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Does sexual activity affect my risk of cancer?

Does sexual activity affect my risk of cancer?

Updated: 12/21/2015

What does sex have to do with prostate cancer? Could sexual activity impact my risk of getting prostate cancer? While investigating these questions, scientists have come up with several theories:

Sex Increases Cancer Risk

  • According to Elizabeth A. Platz, Sc.D., some researchers speculate that men who have sex more often may be more likely to acquire a sexually transmitted disease, which may infect the prostate and cause inflammation — increasing their risk of prostate cancer. (Read more about the link between inflammation and prostate cancer.)
  • Others claim that men who have sex more often have a higher sex drive due to higher levels of male hormones, which may increase the risk of prostate cancer.

Sex Reduces Cancer Risk

Some researchers believe that sexual activity may decrease the risk of prostate cancer. Regular ejaculation cleans house in the prostate, making it a less welcome environment for cancer-causing agents, infection and stagnant materials that could lead to inflammation.

Health Professionals Follow-Up Study

Dr. Platz and her colleagues at Harvard University and the National Cancer Institute were unconvinced that frequent sex increases the risk of developing prostate cancer. As part of a large study led by Professor Michael F. Leitzmann, M.D., M.P.H., from Harvard University, researchers studied nearly 30,000 men participating in the Health Professionals Follow-up Study. Most of the participants were white, middle-aged men who had never had a sexually transmitted disease.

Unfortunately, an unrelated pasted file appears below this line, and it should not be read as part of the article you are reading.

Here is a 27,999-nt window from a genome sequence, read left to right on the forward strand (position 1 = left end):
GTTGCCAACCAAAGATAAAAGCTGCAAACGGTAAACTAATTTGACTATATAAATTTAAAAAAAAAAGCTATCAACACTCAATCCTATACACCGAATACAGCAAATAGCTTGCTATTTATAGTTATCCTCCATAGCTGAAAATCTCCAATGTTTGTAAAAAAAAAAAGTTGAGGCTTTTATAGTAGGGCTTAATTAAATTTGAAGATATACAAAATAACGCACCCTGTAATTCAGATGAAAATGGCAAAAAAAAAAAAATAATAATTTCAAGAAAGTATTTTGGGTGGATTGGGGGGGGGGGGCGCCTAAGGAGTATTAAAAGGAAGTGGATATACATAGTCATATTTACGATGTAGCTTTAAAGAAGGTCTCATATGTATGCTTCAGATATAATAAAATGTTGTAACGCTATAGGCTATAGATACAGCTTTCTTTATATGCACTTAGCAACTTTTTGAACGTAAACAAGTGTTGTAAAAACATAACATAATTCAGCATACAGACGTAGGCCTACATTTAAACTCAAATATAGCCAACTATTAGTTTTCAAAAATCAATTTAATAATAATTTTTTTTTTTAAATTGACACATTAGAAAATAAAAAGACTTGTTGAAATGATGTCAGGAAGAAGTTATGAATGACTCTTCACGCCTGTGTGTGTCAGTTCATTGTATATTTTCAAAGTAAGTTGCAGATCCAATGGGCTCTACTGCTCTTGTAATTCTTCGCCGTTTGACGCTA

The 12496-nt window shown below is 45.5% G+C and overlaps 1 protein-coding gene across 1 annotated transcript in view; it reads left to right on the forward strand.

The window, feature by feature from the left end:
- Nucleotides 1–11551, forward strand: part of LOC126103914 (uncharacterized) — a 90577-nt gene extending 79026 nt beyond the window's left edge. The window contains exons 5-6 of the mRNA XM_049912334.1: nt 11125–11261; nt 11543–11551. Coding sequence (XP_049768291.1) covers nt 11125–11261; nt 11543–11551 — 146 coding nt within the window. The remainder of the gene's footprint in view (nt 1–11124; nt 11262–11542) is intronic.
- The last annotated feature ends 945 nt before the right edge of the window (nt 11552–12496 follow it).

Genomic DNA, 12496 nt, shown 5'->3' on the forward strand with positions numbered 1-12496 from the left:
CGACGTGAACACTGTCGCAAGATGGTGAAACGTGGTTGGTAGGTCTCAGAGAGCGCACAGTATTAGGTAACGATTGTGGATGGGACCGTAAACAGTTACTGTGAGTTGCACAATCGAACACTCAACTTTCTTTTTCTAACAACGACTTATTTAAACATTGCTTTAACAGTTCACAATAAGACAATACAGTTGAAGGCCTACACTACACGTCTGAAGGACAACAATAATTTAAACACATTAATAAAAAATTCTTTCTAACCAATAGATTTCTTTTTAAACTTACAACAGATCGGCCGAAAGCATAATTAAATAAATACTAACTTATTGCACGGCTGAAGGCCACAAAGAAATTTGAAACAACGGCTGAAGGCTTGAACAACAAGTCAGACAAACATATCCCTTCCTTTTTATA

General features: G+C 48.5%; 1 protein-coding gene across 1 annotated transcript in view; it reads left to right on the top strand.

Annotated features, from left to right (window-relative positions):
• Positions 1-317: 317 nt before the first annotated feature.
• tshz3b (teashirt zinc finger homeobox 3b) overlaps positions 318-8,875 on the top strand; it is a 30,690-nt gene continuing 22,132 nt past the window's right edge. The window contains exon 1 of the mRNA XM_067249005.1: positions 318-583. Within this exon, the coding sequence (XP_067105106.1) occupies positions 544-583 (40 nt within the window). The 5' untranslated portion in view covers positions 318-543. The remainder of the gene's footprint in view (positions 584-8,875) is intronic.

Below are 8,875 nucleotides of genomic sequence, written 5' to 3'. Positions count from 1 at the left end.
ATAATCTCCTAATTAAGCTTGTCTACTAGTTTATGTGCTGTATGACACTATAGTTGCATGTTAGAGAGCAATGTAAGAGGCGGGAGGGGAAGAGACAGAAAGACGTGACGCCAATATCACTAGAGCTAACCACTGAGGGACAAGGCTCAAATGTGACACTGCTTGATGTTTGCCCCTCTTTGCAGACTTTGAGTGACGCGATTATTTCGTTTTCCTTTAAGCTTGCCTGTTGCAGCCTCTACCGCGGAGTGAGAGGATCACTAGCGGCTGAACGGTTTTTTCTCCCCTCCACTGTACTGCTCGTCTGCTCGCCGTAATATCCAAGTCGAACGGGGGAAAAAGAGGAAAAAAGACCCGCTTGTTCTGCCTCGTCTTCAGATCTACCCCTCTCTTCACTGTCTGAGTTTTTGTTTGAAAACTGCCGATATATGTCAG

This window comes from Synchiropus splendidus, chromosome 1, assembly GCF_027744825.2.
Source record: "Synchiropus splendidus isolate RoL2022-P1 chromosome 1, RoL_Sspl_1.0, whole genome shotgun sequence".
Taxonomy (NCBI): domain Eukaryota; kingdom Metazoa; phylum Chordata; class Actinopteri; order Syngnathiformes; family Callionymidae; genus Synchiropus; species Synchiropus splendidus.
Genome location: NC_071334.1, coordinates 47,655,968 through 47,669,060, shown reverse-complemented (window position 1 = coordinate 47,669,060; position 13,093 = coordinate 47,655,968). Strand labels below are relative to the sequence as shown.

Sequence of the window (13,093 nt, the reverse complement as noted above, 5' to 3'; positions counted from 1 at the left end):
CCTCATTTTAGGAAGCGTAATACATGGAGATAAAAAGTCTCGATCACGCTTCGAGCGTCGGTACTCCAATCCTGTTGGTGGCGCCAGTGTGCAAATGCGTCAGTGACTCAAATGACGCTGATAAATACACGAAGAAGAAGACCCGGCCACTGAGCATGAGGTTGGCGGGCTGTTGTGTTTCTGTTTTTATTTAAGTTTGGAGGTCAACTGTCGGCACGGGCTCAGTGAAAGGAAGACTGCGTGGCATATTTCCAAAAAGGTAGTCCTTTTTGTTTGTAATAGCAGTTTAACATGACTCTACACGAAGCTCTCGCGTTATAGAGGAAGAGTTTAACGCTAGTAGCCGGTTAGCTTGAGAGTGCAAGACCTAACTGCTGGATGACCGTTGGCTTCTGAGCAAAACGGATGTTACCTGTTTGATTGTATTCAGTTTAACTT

In 1992, the researchers asked the men who did not have prostate cancer to report their typical number of ejaculations per month during their twenties, forties and the past year.

Over the next eight years, nearly 1,500 of these men developed prostate cancer. The scientists found that men who reported more ejaculations (more than 21 per month) during their adulthood had two thirds the lifetime risk of prostate cancer of men who reported fewer (4 to 7) ejaculations each month. Compared with men reporting fewer ejaculations per month at all ages, men who had 21 or more ejaculations per month had one fourth the risk of prostate cancer.

Study Features Boost Credibility

Several features of the study lend credibility to the findings. For example, the large number of test subjects and the fact that the men reported their ejaculation frequency well before they were diagnosed with prostate cancer strengthens the results. In addition, the scientists were able to rule out such factors as a man's history of sexually transmitted diseases, which could have clouded the outcome.

Another recent study of several men, some with and others without prostate cancer, produced similar findings, according to Dr. Platz. Based on these two large, well-conducted studies, men should not be worried that frequent ejaculation will cause prostate cancer. The next step is to figure out why frequent ejaculation seems to have this protective effect and the role of inflammation.


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